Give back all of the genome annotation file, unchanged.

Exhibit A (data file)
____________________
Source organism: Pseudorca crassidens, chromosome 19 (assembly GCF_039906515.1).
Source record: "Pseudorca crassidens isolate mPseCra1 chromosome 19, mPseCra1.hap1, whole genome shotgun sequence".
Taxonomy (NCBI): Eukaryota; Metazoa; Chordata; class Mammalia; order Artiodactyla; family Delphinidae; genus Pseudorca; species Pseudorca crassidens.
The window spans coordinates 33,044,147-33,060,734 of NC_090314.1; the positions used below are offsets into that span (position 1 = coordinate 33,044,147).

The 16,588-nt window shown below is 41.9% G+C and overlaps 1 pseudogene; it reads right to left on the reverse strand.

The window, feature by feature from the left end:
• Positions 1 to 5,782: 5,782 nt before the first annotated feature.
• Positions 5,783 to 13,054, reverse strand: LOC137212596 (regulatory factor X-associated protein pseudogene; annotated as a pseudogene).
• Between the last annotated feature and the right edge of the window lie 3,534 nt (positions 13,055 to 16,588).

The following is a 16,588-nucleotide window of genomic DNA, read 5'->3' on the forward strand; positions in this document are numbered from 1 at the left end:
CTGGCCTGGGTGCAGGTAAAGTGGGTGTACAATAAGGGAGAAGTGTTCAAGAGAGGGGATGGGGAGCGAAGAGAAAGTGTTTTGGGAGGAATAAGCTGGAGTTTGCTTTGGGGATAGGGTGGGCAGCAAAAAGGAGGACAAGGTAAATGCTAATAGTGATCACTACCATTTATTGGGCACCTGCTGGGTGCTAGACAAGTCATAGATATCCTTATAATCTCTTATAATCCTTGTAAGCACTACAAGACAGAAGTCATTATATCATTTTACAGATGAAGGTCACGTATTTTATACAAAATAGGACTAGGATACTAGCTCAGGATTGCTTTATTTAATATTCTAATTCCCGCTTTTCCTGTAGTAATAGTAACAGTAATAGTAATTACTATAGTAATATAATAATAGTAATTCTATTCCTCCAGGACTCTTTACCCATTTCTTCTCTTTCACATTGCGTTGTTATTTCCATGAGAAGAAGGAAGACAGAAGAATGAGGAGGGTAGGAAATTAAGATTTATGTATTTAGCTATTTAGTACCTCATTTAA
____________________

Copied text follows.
Source organism: Pseudorca crassidens, chromosome 19 (assembly GCF_039906515.1).
Source record: "Pseudorca crassidens isolate mPseCra1 chromosome 19, mPseCra1.hap1, whole genome shotgun sequence".
Taxonomy (NCBI): Eukaryota; Metazoa; Chordata; class Mammalia; order Artiodactyla; family Delphinidae; genus Pseudorca; species Pseudorca crassidens.
The window spans coordinates 33,044,147-33,060,734 of NC_090314.1; the positions used below are offsets into that span (position 1 = coordinate 33,044,147).

The 16,588-nt window shown below is 41.9% G+C and overlaps 1 pseudogene; it reads right to left on the reverse strand.

The window, feature by feature from the left end:
• Positions 1 to 5,782: 5,782 nt before the first annotated feature.
• Positions 5,783 to 13,054, reverse strand: LOC137212596 (regulatory factor X-associated protein pseudogene; annotated as a pseudogene).
• Between the last annotated feature and the right edge of the window lie 3,534 nt (positions 13,055 to 16,588).

The following is a 16,588-nucleotide window of genomic DNA, read 5'->3' on the forward strand; positions in this document are numbered from 1 at the left end:
CTGGCCTGGGTGCAGGTAAAGTGGGTGTACAATAAGGGAGAAGTGTTCAAGAGAGGGGATGGGGAGCGAAGAGAAAGTGTTTTGGGAGGAATAAGCTGGAGTTTGCTTTGGGGATAGGGTGGGCAGCAAAAAGGAGGACAAGGTAAATGCTAATAGTGATCACTACCATTTATTGGGCACCTGCTGGGTGCTAGACAAGTCATAGATATCCTTATAATCTCTTATAATCCTTGTAAGCACTACAAGACAGAAGTCATTATATCATTTTACAGATGAAGGTCACGTATTTTATACAAAATAGGACTAGGATACTAGCTCAGGATTGCTTTATTTAATATTCTAATTCCCGCTTTTCCTGTAGTAATAGTAACAGTAATAGTAATTACTATAGTAATATAATAATAGTAATTCTATTCCTCCAGGACTCTTTACCCATTTCTTCTCTTTCACATTGCGTTGTTATTTCCATGAGAAGAAGGAAGACAGAAGAATGAGGAGGGTAGGAAATTAAGATTTATGTATTTAGCTATTTAGTACCTCATTTAA